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Ancient Greek Artifacts from Illegal Excavations Found in Corinth

Ancient Greek Artifacts
Among the artifacts is a stone tombstone of the classical period. Credit: Greek Police

Several ancient Greek artifacts have been found near a church in Corinth, southern Greece, where there were traces of illegal excavations, authorities said on Wednesday.

They include a stone tombstone of the classical period (480-300 BC), a stone relief probably from the Hellenistic or Roman period, a marble head, a stone architectural member with a relief form and a ribbed column section.

The Attica police’s Department of Cultural Heritage and Antiquities located the relics after acting on a tip-off, while a local expert opined that they fall within the provisions of the Antiquities Protection Law.

They have been taken for a final assessment to the Archaeological Museum of Ancient Sikyon.

On Thursday police in Greece announced the arrest of a suspected antiquities smuggler on the island of Evia who had in his possession 38 ancient Greek coins and other antiquities that he intended to sell to treasure collectors.

The ancient objects were examined by an archaeologist of the Ephorate of Antiquities of Evia, who opined that they are included in the protection of cultural heritage and constitute objects of significant historical and archaeological value.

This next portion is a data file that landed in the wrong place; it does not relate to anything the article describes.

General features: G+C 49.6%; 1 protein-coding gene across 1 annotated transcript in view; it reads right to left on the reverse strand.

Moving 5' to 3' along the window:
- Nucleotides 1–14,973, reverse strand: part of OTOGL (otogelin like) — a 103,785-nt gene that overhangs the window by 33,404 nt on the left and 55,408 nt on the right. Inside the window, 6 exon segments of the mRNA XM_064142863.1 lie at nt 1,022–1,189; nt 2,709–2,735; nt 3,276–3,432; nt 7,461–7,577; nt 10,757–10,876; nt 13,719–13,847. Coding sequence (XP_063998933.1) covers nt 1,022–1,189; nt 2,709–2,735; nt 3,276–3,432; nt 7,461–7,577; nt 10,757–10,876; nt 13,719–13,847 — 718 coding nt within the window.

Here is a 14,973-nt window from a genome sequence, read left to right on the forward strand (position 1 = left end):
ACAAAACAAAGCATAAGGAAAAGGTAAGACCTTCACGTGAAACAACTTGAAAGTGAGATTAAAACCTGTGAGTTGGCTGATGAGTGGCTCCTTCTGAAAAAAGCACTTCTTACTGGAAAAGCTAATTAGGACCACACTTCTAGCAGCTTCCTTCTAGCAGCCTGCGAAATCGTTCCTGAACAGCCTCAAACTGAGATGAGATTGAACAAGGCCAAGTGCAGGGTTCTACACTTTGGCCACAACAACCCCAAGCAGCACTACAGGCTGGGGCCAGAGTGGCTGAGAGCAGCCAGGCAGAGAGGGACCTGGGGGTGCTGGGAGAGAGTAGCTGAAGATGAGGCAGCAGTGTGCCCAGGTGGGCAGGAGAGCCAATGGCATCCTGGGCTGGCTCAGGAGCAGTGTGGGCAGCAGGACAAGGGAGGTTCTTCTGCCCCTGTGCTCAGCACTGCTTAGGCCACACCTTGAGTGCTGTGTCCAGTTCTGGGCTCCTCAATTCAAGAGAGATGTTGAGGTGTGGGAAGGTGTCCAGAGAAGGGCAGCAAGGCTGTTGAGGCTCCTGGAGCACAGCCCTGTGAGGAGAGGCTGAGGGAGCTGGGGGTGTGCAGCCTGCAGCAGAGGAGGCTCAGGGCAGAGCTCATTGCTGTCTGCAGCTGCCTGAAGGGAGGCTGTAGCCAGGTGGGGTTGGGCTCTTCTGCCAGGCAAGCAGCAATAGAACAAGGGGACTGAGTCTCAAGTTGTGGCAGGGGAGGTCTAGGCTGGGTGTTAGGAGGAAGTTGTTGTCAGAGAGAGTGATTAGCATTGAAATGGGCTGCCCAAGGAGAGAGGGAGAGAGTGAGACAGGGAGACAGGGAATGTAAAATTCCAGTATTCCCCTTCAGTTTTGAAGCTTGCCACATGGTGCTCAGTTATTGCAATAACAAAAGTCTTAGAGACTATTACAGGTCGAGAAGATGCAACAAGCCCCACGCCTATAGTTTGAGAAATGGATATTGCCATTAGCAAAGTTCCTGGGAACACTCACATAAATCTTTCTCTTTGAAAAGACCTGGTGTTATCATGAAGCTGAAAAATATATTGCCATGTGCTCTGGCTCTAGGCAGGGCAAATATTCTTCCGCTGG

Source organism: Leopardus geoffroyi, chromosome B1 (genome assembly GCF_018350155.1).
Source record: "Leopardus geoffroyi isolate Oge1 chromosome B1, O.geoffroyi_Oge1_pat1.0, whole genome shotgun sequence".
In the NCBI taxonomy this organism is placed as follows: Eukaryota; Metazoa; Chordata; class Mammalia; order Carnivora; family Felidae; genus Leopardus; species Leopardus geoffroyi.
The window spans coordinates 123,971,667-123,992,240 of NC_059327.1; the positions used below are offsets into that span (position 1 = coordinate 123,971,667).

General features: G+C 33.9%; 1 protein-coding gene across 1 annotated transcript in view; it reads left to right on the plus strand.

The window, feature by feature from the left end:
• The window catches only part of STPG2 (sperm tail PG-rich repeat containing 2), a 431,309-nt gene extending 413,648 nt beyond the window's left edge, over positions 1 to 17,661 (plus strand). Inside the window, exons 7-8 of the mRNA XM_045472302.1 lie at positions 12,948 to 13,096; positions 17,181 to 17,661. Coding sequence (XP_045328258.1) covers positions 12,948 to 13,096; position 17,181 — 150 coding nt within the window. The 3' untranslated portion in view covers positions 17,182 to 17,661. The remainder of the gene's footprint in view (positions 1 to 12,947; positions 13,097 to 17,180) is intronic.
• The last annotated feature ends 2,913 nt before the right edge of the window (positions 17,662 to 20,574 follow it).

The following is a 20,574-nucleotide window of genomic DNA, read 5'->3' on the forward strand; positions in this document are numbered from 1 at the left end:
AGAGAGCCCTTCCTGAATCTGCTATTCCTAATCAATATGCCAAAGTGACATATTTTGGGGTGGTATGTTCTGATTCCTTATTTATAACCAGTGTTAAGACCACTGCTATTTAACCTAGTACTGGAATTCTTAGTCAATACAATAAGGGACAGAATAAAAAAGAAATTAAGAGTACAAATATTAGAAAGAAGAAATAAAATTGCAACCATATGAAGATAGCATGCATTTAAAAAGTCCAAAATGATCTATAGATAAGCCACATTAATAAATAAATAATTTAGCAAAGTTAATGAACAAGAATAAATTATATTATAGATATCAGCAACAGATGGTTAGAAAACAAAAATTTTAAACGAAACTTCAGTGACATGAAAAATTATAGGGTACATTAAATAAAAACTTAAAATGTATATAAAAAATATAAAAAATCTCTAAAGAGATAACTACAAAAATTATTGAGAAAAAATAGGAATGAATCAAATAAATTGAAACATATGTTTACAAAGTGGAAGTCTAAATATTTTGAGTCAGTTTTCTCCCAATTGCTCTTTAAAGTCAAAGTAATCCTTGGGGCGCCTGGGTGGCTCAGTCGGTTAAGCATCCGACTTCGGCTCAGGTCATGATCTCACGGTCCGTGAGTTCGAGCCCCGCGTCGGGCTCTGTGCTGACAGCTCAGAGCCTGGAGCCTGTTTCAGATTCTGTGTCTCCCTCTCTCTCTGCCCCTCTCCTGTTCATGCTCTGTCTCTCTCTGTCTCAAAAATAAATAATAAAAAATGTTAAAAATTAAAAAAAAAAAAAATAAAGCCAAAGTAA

As pointed out by the archaeologist, the 38 coins are of the same time period, dating between 320 to 280 BC and constitute a single “treasure”, in the sense that they come from the same archaeological site.

The theft of Ancient Greek artifacts part of a lucrative illicit trade

The theft of antiquities is a lucrative illicit trade. Thankfully, various national law enforcement agencies and international organizations conduct ongoing investigations to halt the smuggling of precious antiquities and recover items of historical, cultural, or artistic importance.

Due to the gravitas and value associated with any historical items from the ancient Greek world, antiquities belonging to the ancient Greek culture are a common target.

Antiquities smuggling is a serious problem in Greece, a country rich in archaeological heritage. There is a high demand for ancient artifacts on the international market, fetching high prices for private collections and museums.

In addition, Greece’s extensive coastline and numerous islands can make it challenging to control smuggling activities.

In March 2023 Greece welcomed the return of 29 illegally removed antiquities, including a rare gold coin, from the United States

A month later Greek police arrested five suspected antiquities smugglers on the island of Crete and recovered several items, including coffins and vessels, valued at over €500,000.

These examples illustrate the ongoing fight against antiquities smuggling in Greece. While the country is actively working to address the issue, it remains a complex challenge with no easy solution.

RelatedThe Most Notorious Antiquities Smuggler in Greece



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